Types of Tenancies in New Jersey
There are many three types of tenancies in New Jersey, and each one has a specific set of landlord-tenant law guidelines that it falls under. If you are a landlord or a tenant, it is important to be aware of these laws to better protect your rights. If you have any questions, please contact our office today to schedule a free consultation.
Types of Tenancies in New Jersey | Categories
The state of New Jersey recognizes three categories of tenants, including commercial tenants and two categories of residential tenants. New Jersey statute N.J.S.A 2A:18-53A generally addresses tenants who occupy owner-occupied premises that have no more than two rental units in addition to the one in which the owner resides. Those tenants have far fewer rights than the majority of tenants.
Tenants who fall under N.J.S.A 2A:18-61.1, which is called the Anti-Tenancy Eviction statute (and with good reason) are much better protected because the essential purpose of that statute is to protect tenants from unwarranted evictions.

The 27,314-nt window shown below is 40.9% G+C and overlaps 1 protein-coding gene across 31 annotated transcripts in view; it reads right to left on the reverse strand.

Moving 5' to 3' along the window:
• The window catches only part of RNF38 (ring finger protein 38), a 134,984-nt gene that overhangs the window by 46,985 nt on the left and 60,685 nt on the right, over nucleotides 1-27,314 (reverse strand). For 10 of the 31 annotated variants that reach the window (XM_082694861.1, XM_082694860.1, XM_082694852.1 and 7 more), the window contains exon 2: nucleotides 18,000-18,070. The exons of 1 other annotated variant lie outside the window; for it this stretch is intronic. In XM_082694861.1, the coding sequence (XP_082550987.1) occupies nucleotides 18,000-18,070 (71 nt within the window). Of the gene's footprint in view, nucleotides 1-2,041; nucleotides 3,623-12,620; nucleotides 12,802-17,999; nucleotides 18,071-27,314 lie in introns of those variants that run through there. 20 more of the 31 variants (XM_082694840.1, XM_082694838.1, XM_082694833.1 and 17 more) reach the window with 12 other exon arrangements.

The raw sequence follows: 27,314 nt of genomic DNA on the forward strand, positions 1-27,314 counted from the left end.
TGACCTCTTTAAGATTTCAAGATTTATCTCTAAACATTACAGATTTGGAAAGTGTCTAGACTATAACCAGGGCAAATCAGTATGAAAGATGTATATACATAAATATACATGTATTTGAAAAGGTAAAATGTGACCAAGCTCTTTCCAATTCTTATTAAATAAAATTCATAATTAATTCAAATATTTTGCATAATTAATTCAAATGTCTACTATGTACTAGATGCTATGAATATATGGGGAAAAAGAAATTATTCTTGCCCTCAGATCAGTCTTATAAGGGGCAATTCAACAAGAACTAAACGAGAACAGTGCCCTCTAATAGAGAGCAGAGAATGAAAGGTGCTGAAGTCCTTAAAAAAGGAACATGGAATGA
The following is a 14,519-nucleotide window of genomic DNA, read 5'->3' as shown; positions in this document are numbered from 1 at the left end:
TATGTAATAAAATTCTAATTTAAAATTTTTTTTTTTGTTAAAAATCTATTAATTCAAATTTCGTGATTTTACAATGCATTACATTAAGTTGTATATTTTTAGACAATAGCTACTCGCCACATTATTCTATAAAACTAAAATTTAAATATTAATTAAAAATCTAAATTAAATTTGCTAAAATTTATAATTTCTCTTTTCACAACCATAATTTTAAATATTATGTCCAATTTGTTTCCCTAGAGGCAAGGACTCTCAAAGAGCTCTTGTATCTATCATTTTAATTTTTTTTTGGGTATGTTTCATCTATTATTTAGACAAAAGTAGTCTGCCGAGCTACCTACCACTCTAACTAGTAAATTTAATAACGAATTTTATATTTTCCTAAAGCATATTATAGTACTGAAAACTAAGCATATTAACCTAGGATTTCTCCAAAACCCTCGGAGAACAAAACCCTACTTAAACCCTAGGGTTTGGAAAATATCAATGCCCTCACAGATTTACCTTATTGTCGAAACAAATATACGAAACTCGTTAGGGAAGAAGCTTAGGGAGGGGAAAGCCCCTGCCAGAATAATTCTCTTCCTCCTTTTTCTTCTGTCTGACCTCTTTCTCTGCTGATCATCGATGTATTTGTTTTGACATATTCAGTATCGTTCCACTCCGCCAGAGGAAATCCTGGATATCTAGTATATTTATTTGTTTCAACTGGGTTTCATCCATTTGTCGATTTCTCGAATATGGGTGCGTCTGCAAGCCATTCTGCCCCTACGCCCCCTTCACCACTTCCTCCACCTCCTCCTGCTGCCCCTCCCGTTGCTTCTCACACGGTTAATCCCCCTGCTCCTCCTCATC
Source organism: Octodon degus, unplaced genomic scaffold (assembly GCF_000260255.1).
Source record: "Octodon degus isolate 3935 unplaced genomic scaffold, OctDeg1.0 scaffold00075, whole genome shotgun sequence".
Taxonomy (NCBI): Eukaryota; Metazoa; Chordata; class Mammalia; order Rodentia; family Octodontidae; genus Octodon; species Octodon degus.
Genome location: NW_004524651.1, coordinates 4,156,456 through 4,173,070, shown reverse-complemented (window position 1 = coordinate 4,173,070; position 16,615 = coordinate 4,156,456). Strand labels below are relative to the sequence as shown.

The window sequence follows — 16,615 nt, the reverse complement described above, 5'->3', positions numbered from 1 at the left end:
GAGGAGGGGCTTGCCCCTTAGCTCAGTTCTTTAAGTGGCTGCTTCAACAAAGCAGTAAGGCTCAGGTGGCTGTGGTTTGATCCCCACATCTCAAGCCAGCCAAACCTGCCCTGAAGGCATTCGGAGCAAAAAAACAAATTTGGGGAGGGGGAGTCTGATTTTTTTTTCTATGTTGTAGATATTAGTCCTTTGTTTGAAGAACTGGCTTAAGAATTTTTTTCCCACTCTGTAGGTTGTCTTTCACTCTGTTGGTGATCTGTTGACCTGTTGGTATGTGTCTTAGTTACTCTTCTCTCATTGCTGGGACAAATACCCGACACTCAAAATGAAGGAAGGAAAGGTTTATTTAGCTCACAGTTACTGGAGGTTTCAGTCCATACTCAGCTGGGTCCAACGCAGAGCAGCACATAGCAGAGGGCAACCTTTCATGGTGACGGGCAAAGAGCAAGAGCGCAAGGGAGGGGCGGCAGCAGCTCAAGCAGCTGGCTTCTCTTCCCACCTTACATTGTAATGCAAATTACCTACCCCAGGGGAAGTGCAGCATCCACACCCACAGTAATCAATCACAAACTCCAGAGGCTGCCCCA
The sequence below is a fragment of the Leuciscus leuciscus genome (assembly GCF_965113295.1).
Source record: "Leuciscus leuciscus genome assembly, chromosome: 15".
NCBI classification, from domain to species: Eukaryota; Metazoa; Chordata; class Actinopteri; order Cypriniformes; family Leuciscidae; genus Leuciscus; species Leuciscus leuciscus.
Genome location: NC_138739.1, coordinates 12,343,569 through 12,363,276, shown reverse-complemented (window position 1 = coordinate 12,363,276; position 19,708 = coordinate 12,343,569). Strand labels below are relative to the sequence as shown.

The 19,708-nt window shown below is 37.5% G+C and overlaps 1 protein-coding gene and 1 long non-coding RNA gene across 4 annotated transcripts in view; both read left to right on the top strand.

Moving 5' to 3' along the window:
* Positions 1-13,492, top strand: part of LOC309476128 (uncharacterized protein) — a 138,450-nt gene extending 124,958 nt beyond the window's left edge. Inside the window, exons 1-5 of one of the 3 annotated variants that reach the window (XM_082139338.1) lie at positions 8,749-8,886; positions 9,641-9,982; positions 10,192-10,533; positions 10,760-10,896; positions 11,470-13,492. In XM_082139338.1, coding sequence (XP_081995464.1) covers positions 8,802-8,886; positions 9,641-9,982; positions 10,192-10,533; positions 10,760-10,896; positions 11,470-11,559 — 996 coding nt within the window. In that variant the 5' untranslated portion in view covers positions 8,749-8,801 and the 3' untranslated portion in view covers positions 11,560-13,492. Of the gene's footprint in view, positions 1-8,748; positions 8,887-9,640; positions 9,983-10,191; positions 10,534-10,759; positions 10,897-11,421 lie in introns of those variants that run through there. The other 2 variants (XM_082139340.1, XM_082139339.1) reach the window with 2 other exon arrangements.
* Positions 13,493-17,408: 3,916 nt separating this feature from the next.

In owner-occupied tenancies, the landlord can simply terminate a tenancy once the lease term has been completed. In the case of a month-to-month tenancy, for example, the landlord can serve the tenant a 30-day notice and terminate the tenancy.
Types of Tenancies in New Jersey | Anti-Tenancy Eviction Statute
Under the Anti-Tenancy Eviction statute, if the tenant pays rent in a timely manner and does not violate the other terms of the lease, they cannot be evicted. In other words, the mere fact that a landlord simply does not like the tenant and does not want to continue to be their landlord is not a sufficient reason to evict the tenant. The tenant can only be evicted for just cause – and that must be a clear violation of the lease or failure to pay rent.
If you are a landlord and are experiencing difficulties with your property or tenants, call our office to schedule a free consultation with our landlord attorneys in Jersey City. Attorney Brian Freeman has over 30 years help landlords protect their rights.